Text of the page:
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Old 02-22-2016, 12:17 PM   #1
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Monk 36

Is there anyone within a couple hundred miles of Vancouver, including Vancouver Island with a Nova Scotia built Monk 36 who would be willing to allow me a visit?
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Old 02-22-2016, 01:19 PM   #2
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Go for a ride in 3-4' seas. You will quickly drop this boat from your wish list.
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Old 02-22-2016, 01:46 PM   #3
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Quote:
Originally Posted by boatpoker
Go for a ride in 3-4' seas. You will quickly drop this boat from your wish list.
A great comment but...Really?
Be happy to hear more and you can PM me if you like.
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Old 02-22-2016, 03:49 PM   #4
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Originally Posted by Hawgwash View Post
A great comment but...Really?
Be happy to hear more and you can PM me if you like.
I've sea trialed Monk 36's in 3-4' seas. Both hands are required to hold on.
The bottom is near flat, there is very little hull in the water and they bounce around like a cork. As the fresh water tank gets low the transom is nearly out of the water and she ploughs, making steering difficult in even the lightest following sea.
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Old 02-22-2016, 04:00 PM   #5
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Quote:
Originally Posted by boatpoker View Post
I've sea trialed Monk 36's in 3-4' seas. Both hands are required to hold on.
The bottom is near flat, there is very little hull in the water and they bounce around like a cork. As the fresh water tank gets low the transom is nearly out of the water and she ploughs, making steering difficult in even the lightest following sea.
Sounds like my Albin 40 too.

Thankfully I never expected to go out in much so I'm not too concerned....


Don't most of these smaller TTs bob and roll?
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Old 02-22-2016, 04:16 PM   #6
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Quote:
Originally Posted by boatpoker View Post
I've sea trialed Monk 36's in 3-4' seas. Both hands are required to hold on.
The bottom is near flat, there is very little hull in the water and they bounce around like a cork. As the fresh water tank gets low the transom is nearly out of the water and she ploughs, making steering difficult in even the lightest following sea.
Since you have zero to gain by saying this and stand to have stuff chucked at you from owners, I do appreciate your candor.

If correct, it is certainly something to take seriously in our waters. If debatable, still something to keep seriously in mind while looking.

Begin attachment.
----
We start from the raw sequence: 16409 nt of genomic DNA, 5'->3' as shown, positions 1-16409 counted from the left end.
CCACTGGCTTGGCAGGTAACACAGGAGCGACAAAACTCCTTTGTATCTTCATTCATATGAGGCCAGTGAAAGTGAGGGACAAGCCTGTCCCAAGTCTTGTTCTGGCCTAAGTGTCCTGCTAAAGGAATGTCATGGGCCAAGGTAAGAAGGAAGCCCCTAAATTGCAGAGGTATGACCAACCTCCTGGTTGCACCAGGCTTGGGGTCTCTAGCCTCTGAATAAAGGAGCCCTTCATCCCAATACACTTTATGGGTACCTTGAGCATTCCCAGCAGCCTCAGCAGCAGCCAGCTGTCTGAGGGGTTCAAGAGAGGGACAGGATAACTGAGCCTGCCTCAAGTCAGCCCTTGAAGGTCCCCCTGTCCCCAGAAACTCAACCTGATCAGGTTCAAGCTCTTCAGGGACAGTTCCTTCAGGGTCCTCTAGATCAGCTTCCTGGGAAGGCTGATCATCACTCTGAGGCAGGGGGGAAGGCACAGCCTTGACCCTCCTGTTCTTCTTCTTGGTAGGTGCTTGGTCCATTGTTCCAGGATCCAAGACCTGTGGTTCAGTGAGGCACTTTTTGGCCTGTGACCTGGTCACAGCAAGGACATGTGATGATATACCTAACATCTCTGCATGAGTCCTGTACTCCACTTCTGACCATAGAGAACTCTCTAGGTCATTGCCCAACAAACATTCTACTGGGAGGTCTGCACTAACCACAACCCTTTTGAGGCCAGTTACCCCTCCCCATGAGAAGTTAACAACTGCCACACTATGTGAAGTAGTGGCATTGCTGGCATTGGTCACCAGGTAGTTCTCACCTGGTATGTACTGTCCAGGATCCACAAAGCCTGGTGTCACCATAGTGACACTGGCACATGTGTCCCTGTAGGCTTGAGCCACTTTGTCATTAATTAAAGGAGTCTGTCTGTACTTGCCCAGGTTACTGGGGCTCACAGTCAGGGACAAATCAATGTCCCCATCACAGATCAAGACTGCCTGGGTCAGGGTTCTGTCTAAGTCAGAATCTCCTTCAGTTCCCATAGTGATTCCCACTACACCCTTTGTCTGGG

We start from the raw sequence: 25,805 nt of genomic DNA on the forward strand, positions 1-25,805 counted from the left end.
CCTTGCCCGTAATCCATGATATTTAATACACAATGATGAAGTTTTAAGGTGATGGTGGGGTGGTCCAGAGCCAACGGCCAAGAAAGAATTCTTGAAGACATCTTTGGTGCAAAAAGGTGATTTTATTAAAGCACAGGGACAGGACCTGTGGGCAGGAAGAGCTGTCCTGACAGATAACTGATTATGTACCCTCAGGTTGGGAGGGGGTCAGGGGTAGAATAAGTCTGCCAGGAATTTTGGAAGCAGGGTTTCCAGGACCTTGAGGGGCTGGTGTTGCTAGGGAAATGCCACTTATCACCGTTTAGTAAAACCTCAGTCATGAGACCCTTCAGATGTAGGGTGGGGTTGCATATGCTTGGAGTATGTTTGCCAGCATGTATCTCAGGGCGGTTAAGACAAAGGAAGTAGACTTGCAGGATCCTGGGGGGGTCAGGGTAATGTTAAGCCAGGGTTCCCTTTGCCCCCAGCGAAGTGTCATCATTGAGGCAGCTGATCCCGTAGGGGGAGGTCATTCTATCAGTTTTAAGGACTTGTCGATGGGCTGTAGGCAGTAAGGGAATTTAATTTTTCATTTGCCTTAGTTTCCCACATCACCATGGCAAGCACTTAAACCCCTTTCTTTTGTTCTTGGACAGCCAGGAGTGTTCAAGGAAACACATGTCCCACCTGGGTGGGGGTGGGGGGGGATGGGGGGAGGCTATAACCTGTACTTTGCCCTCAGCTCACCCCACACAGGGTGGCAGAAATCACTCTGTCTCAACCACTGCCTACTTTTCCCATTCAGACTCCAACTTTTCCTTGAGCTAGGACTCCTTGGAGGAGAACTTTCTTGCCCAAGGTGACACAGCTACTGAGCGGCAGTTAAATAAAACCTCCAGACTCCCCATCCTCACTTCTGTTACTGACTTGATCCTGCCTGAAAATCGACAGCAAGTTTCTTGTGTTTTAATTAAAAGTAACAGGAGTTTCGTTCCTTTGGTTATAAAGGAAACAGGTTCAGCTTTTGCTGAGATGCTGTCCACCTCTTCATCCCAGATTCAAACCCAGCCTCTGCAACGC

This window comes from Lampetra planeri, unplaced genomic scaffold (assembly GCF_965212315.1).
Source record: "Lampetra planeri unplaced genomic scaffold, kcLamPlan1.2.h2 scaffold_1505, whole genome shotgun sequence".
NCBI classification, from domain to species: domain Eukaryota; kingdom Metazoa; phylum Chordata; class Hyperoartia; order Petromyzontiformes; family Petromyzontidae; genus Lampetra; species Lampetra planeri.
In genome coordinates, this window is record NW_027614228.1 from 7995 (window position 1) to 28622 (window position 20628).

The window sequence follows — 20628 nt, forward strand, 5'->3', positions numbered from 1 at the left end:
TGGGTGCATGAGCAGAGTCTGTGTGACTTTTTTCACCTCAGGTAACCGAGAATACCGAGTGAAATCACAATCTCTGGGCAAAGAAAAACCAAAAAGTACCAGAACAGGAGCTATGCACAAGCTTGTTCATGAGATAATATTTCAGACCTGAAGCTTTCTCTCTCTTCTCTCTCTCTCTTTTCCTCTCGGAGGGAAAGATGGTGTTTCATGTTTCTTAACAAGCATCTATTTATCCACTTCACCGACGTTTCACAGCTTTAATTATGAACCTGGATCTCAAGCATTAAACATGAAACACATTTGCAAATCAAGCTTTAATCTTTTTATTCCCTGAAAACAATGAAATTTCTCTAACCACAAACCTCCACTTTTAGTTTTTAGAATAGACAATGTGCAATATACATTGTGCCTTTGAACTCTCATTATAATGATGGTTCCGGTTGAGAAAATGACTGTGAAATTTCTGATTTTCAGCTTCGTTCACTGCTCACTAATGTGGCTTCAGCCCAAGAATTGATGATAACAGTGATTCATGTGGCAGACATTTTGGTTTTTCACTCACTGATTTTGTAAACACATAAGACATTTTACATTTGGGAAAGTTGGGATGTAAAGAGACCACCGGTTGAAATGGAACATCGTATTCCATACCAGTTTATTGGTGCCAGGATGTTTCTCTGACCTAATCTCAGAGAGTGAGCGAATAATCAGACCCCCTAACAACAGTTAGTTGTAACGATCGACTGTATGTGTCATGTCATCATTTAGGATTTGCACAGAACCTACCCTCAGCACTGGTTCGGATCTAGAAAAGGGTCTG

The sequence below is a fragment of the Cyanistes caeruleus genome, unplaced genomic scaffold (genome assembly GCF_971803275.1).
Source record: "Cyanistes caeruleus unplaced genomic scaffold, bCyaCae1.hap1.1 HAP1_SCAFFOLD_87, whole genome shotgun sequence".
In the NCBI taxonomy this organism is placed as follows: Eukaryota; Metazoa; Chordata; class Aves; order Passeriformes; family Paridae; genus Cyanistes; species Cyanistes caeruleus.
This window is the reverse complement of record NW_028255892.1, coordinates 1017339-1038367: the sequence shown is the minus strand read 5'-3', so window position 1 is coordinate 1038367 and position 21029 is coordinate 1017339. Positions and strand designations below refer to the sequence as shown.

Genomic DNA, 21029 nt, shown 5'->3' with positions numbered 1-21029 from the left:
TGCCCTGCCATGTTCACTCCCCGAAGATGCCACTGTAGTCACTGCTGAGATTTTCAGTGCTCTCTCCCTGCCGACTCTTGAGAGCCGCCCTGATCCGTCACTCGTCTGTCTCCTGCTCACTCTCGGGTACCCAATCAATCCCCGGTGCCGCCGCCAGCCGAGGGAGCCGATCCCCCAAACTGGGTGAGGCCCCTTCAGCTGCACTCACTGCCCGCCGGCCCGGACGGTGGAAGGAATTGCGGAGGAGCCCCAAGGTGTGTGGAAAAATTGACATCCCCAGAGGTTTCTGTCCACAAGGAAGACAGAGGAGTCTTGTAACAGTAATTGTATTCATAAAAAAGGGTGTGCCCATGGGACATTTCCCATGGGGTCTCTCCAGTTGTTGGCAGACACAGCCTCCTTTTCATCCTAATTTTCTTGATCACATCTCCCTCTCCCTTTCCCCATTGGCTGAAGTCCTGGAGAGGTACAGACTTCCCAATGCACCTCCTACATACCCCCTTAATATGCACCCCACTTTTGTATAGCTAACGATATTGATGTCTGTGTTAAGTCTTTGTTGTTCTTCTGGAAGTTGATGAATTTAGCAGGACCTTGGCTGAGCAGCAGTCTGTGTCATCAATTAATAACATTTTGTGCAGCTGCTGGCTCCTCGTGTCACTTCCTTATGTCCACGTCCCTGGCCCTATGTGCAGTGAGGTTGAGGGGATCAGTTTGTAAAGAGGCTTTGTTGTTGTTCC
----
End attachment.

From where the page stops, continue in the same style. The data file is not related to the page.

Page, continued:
Thanks.
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Old 02-22-2016, 05:08 PM   #7
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Quote:
Originally Posted by boatpoker;
The bottom is near flat...very little hull in the water...
As the fresh water tank gets low the transom is nearly out of the water...
Hmmm.
I see what you mean, but is the GB not the same?
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Old 02-22-2016, 05:13 PM   #8
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Looked at a new one in a slip in Rock Hall, MD. Kept rolling so much almost got ill. Needs more length and less height.
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Old 02-22-2016, 05:16 PM   #9
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Originally Posted by truant2;
Looked at a new one in a slip in Rock Hall, MD. Kept rolling so much almost got ill.
Rats, but thanks anyway.
What do you call new; what year?
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Old 02-22-2016, 05:20 PM   #10
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Quote:
Originally Posted by psneeld View Post

Don't most of these smaller TTs bob and roll?
Some more than others, this is one of the worst, right up there with the Carver 32 aft cabin.
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Old 02-22-2016, 06:08 PM   #11
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We owned a 1986 for 2 1/2 years and lived aboard. While doing the "loop" the only foul weather we in countered was on Delaware Bay heading for Cape May into a nor'easter and 3-4' ground swells, not a very comfortable ride with spray over the top of the fly bridge enclosure. Drive from the lower helm much more comfortable. We eventually pulled off the Bay in one of the few inlets and let the sea subside. The boat will take the weather the saying " it's not the size of the ship, it's the motion of the ocean" applies to the Monk or any small craft.
Winter weather causes a lot of condensation on the hull and aft stateroom hanging lockers need insulation.
We received lots of favorable comments from boaters and dock walkers on the Monk's looks. We had the Perkins 135 which was bullet proof in operation and maintenance. The 8 KW generator was forward of the engine on centerline, bad news the holding tank is below the generator. Black iron fuel tanks have deck fills port and starboard where leak proof on ours but could be a water on tank top problem. Centered salon/galley good for dinner for four, we had the full fly bridge enclosure and used it most of the time. I always thought the teak mast, boom and spreaders, radar, etc. made it top heavy but I never tested that by stepping the mast into the aft crutch while in seas. We carried 400' of 5/16" HT chain and never noticed it plowing or nose heavy. Good luck with your search.
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Old 02-22-2016, 06:20 PM   #12